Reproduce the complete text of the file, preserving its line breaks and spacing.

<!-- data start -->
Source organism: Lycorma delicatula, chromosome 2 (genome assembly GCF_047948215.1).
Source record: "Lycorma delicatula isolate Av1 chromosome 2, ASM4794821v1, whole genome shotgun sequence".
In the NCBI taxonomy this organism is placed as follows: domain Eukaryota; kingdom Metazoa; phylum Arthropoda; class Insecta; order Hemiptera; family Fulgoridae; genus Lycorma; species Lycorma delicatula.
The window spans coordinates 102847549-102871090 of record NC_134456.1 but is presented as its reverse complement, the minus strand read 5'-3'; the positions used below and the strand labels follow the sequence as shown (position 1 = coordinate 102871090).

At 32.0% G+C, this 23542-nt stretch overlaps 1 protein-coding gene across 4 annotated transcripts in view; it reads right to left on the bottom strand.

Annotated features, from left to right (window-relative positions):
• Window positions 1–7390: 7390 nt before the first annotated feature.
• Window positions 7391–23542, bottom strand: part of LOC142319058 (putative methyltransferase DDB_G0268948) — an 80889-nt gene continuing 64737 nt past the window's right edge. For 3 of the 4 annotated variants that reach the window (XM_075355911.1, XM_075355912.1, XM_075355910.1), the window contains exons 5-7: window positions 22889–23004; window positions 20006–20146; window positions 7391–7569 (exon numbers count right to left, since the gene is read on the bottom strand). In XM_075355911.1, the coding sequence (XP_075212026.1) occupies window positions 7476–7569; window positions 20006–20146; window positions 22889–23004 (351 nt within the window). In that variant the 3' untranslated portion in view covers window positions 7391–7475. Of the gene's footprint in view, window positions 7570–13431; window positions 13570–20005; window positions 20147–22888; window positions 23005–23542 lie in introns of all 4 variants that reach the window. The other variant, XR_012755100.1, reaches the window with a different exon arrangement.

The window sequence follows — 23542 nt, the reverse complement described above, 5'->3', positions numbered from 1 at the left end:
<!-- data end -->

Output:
Source organism: Lycorma delicatula, chromosome 2 (genome assembly GCF_047948215.1).
Source record: "Lycorma delicatula isolate Av1 chromosome 2, ASM4794821v1, whole genome shotgun sequence".
In the NCBI taxonomy this organism is placed as follows: domain Eukaryota; kingdom Metazoa; phylum Arthropoda; class Insecta; order Hemiptera; family Fulgoridae; genus Lycorma; species Lycorma delicatula.
The window spans coordinates 102847549-102871090 of record NC_134456.1 but is presented as its reverse complement, the minus strand read 5'-3'; the positions used below and the strand labels follow the sequence as shown (position 1 = coordinate 102871090).

At 32.0% G+C, this 23542-nt stretch overlaps 1 protein-coding gene across 4 annotated transcripts in view; it reads right to left on the bottom strand.

Annotated features, from left to right (window-relative positions):
• Window positions 1–7390: 7390 nt before the first annotated feature.
• Window positions 7391–23542, bottom strand: part of LOC142319058 (putative methyltransferase DDB_G0268948) — an 80889-nt gene continuing 64737 nt past the window's right edge. For 3 of the 4 annotated variants that reach the window (XM_075355911.1, XM_075355912.1, XM_075355910.1), the window contains exons 5-7: window positions 22889–23004; window positions 20006–20146; window positions 7391–7569 (exon numbers count right to left, since the gene is read on the bottom strand). In XM_075355911.1, the coding sequence (XP_075212026.1) occupies window positions 7476–7569; window positions 20006–20146; window positions 22889–23004 (351 nt within the window). In that variant the 3' untranslated portion in view covers window positions 7391–7475. Of the gene's footprint in view, window positions 7570–13431; window positions 13570–20005; window positions 20147–22888; window positions 23005–23542 lie in introns of all 4 variants that reach the window. The other variant, XR_012755100.1, reaches the window with a different exon arrangement.

The window sequence follows — 23542 nt, the reverse complement described above, 5'->3', positions numbered from 1 at the left end: